Well, the wig fooled my students for about four minutes. After complimenting the color, a girl pointed out that I never usually style my hair, and it looks good styled. Another girl then asked me if it was real. The wig apparently looks TOO good.
I’ll let you be the judge:
So, I was very surprisingly made; I really did think I’d fool them. Or, at the very least, I thought they wouldn’t say anything about it if they suspected something. BUT these are seventeen-year-olds who stare at me four days a week every week, so I suppose I shouldn’t be that surprised.
Looking back, I’m pretty sure I could have played it off as just being “fresh out of the salon styled”, but I sort of froze, and that gave me away. When I told the class that yes, this is a wig because I have breast cancer, they were dead silent. That was incredibly uncomfortable and slightly amusing. Another girl broke the silence by exclaiming that I was joking because I was smiling, and I couldn’t possibly have cancer and smile about it. That kicked me back into teacher mode, and I was able to actually facilitate a brief but good explanation of what exactly I have going on and why I chose to keep it from them until today. They loosened up and asked some questions, and then we moved on.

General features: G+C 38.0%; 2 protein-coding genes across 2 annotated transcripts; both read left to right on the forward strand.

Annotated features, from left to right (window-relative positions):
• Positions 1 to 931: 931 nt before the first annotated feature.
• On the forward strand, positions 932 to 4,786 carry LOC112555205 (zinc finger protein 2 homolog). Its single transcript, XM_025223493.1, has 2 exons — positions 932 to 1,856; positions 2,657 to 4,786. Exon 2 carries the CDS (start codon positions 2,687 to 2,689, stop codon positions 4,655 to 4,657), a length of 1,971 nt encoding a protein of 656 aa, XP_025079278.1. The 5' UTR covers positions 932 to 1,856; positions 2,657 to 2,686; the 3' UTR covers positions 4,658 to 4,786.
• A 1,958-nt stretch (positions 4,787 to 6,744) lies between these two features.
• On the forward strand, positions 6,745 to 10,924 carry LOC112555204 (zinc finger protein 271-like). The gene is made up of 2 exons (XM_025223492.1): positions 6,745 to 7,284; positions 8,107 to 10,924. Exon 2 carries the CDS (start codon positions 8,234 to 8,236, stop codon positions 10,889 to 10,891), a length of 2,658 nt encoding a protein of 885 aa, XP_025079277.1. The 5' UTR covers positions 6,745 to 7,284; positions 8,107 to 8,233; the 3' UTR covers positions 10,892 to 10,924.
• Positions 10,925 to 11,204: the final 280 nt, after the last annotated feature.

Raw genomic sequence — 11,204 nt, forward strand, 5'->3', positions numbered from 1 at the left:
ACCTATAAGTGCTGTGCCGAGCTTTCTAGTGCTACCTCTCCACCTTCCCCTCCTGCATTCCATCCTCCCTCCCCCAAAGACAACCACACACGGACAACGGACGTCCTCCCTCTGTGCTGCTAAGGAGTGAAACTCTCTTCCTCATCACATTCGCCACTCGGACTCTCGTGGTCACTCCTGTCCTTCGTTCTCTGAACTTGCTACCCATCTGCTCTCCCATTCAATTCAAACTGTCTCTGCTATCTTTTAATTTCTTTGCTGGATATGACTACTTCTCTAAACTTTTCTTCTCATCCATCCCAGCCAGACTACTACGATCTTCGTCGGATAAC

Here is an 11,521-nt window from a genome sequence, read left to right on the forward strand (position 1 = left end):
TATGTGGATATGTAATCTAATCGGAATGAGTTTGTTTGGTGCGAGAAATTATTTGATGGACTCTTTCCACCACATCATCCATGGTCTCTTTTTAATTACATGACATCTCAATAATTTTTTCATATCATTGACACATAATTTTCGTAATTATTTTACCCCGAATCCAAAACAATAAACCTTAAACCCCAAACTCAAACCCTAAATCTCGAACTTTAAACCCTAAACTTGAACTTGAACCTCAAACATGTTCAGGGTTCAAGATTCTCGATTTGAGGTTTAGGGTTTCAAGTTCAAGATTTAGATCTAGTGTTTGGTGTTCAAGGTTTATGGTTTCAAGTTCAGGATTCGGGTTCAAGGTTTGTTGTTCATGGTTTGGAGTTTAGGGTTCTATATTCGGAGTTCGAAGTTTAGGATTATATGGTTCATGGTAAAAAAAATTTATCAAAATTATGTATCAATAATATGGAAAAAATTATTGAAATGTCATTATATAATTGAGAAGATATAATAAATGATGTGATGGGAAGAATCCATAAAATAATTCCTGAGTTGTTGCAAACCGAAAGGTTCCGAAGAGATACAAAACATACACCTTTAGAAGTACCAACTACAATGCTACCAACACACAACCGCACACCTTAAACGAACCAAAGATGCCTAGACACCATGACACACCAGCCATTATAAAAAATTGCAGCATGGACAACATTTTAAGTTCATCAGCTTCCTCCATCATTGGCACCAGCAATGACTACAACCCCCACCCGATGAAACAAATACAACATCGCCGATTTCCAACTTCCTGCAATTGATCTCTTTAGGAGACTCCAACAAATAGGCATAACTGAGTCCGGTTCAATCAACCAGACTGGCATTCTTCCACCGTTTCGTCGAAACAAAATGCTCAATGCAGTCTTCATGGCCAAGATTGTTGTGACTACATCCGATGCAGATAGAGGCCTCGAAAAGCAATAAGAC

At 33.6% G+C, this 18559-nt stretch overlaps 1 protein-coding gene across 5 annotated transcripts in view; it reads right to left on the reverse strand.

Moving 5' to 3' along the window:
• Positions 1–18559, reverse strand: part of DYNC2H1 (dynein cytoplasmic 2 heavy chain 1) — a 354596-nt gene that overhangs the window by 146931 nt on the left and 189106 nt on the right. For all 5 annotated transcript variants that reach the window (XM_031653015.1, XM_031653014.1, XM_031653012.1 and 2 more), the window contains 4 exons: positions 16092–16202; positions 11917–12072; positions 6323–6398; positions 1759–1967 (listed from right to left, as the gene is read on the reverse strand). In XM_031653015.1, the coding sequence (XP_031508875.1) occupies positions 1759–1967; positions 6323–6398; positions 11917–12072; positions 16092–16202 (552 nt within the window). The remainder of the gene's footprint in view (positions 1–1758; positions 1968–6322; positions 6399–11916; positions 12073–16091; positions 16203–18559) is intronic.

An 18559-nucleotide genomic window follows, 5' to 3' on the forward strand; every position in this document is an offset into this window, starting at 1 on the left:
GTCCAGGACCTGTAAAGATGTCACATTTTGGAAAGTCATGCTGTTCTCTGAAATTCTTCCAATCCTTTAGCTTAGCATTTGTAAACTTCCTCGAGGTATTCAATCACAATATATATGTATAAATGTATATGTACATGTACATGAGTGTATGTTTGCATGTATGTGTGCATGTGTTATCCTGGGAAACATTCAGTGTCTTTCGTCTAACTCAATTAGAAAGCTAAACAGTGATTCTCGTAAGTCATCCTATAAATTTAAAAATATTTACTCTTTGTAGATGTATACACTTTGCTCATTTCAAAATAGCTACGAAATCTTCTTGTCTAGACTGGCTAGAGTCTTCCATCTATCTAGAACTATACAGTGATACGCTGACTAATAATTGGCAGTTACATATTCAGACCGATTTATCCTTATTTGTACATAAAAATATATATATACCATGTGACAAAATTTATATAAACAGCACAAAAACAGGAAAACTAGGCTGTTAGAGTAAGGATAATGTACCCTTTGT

After a chance to process the day, I am glad that my students know, and I look forward to the wig jokes. They asked me to “rock the bald”, but I let them know that I would prefer to keep the distractions to a minimum and that the wig helps me feel more like myself. Plus, bald is cold, and it’d be unprofessional to teach in a hat.
Speaking of rocking the bald, my stylist was able to give me a fun transition cut so that I wouldn’t have to experience the shock of the shave quite yet:
I didn’t have quite enough hair for cut #7, the most popular cut from my short haircut post, but I think she did a great job. You should see the faux hawk. But, you won’t.